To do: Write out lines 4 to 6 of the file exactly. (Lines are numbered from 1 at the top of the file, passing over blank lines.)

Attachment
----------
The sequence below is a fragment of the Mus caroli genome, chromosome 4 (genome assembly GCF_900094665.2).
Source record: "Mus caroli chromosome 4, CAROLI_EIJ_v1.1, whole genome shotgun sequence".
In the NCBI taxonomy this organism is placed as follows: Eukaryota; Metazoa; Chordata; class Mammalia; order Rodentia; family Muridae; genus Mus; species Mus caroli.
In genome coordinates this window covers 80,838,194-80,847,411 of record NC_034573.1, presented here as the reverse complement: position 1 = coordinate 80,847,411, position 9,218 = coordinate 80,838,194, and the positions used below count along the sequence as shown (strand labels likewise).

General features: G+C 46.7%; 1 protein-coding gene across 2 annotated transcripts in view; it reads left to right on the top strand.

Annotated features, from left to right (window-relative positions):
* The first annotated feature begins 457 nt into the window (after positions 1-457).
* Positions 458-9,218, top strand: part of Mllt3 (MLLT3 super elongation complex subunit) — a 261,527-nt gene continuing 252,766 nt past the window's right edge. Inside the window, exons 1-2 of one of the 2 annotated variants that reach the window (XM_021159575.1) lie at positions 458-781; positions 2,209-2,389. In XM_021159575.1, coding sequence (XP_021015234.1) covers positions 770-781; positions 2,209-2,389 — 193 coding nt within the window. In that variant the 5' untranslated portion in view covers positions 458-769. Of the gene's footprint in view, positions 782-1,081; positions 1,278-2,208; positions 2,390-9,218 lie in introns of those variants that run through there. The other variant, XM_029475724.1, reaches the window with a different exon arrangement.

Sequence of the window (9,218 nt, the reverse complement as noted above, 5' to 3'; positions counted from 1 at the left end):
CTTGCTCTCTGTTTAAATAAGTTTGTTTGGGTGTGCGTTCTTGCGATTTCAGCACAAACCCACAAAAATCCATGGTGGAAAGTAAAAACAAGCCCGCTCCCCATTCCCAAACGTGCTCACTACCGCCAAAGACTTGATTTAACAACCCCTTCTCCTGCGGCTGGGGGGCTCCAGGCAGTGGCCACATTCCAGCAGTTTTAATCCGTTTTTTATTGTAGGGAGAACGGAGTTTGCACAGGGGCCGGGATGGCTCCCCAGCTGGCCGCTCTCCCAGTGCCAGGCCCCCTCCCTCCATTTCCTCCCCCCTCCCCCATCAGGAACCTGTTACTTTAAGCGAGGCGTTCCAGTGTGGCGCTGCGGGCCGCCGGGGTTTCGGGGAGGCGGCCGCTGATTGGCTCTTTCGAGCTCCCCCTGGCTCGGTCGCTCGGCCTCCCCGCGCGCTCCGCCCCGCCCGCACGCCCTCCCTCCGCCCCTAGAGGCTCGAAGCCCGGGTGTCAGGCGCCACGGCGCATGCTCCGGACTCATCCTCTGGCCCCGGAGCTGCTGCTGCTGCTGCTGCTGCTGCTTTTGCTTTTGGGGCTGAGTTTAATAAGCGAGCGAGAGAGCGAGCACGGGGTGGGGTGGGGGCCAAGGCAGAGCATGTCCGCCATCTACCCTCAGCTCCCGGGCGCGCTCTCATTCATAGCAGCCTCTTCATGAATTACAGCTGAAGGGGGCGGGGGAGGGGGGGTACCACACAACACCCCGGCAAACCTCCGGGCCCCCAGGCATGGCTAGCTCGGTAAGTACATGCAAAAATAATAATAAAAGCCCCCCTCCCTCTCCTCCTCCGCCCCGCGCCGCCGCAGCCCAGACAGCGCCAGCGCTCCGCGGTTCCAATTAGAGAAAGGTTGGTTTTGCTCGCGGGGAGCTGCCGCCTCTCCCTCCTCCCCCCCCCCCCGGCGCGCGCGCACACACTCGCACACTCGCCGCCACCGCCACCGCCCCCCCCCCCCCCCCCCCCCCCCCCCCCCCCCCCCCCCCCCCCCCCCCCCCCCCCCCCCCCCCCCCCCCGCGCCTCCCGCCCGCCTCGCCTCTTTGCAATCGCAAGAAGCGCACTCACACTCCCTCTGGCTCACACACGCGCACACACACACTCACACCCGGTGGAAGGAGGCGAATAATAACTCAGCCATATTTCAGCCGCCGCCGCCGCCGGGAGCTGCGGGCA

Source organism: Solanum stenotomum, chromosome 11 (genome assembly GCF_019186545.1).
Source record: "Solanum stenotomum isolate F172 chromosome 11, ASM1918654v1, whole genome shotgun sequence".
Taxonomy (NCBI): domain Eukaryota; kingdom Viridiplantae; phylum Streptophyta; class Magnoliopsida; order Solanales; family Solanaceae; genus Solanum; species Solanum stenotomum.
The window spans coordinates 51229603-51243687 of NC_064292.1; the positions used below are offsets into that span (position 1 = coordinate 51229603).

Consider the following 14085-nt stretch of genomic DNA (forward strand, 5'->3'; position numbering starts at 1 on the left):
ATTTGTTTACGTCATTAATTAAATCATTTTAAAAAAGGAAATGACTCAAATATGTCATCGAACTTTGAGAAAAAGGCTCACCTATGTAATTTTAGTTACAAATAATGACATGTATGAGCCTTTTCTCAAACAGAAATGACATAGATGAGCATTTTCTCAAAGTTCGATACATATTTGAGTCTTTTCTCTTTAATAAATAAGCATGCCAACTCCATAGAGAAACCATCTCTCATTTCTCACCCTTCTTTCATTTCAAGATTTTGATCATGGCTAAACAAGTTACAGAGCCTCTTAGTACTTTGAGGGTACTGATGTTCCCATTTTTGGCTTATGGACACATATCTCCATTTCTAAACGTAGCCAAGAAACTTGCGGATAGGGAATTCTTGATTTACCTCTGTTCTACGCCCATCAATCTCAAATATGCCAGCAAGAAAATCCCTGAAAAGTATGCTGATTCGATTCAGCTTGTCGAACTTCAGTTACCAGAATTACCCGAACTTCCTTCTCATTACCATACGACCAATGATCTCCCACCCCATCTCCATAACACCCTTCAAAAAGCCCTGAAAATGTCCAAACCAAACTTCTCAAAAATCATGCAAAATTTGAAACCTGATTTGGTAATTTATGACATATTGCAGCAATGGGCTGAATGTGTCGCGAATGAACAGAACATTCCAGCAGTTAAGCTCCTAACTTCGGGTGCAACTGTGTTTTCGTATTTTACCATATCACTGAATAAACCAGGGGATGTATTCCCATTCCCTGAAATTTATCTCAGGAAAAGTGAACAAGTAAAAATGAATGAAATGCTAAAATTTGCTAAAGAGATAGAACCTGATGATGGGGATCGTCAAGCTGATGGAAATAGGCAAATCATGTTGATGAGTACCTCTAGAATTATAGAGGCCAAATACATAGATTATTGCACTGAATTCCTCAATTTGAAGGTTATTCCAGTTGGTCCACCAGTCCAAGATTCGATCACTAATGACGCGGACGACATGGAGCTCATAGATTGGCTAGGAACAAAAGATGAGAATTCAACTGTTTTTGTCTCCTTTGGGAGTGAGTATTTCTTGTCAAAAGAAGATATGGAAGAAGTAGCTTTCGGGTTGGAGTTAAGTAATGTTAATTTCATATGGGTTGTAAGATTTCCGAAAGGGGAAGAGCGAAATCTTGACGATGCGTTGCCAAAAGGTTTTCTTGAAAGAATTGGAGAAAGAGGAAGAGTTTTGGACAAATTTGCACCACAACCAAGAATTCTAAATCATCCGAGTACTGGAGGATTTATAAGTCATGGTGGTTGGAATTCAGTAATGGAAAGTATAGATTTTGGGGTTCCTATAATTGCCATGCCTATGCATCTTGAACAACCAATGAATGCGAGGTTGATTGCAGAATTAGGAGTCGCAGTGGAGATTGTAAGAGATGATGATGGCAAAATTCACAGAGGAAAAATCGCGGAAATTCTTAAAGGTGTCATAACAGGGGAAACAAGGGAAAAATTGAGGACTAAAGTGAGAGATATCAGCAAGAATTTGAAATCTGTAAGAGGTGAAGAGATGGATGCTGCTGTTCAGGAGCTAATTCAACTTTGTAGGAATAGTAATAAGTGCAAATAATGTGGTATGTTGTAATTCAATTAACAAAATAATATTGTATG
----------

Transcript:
In genome coordinates this window covers 80,838,194-80,847,411 of record NC_034573.1, presented here as the reverse complement: position 1 = coordinate 80,847,411, position 9,218 = coordinate 80,838,194, and the positions used below count along the sequence as shown (strand labels likewise).

General features: G+C 46.7%; 1 protein-coding gene across 2 annotated transcripts in view; it reads left to right on the top strand.

Annotated features, from left to right (window-relative positions):